# Construction of bijection

1. Sep 18, 2008

### soumyashant

Can you prove that $$\mathbf{R}$$ and $$\mathbf{R}-\mathbf{Q}$$ have same cardinality?

One way would be to say that $$\mathbf{R}-\mathbf{Q}$$ is not countable and must have cardinality <= $$\mathbf{R}$$ and invoke the Continuum Hypothesis to conclude that its cardinality is aleph-1 same as that of $$\mathbf{R}$$..

Somehow this does not look appealing...

Can you explicitly construct a bijection and help me to visualise the situation better??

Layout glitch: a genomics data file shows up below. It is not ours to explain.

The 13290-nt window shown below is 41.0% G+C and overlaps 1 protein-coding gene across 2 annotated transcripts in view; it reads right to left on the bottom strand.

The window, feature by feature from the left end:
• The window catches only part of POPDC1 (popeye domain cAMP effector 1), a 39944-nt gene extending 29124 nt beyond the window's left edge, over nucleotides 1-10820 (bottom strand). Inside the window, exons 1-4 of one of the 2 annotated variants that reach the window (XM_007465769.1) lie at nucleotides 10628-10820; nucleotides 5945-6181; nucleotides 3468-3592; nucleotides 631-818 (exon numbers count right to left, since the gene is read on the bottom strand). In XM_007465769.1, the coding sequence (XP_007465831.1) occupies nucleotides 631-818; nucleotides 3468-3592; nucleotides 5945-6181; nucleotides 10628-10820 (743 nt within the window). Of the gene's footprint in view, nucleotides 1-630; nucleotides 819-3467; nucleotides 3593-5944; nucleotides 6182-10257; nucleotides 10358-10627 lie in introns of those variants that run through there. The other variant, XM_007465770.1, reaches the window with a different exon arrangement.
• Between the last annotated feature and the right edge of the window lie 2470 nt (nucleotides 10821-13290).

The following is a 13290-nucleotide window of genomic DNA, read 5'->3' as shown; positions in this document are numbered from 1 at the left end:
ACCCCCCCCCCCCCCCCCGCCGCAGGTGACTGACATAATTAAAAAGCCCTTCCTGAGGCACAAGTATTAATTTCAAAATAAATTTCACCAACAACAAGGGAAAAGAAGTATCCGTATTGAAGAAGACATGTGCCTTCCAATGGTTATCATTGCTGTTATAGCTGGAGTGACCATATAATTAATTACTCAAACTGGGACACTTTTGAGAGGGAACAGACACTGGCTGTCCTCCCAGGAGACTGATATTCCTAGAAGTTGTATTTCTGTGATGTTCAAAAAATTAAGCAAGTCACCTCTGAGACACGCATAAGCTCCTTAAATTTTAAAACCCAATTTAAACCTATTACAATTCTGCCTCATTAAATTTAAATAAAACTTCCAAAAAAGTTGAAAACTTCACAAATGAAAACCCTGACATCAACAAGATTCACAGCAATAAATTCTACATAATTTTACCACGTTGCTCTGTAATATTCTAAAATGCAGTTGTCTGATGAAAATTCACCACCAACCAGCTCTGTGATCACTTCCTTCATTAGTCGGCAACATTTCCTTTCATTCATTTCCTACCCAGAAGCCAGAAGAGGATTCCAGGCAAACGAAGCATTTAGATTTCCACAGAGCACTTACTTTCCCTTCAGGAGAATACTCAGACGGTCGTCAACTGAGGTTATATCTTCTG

Thanks.

2. Sep 18, 2008

### NoMoreExams

Well the union of Q and R\Q is R right? |Q| = \aleph_0 and |R| = c so if |R\Q| was aleph_0 then you have a contradiction i.e. isn't the union of countable sets, countable?

3. Sep 18, 2008

### HallsofIvy

Yes, that proves that R\Q is not countable. But it does not prove that card(R\Q)= card(R). As soumyashant said, You would need the contiuum hypothesis, that there is no set of cardinality strictly between that of R and that of Q, to finish that proof.

4. Sep 19, 2008

### morphism

Try to prove the following fact: If A is an infinite set and B is a countable set, then $|A \cup B| = |A|$. You shouldn't need to invoke the CH.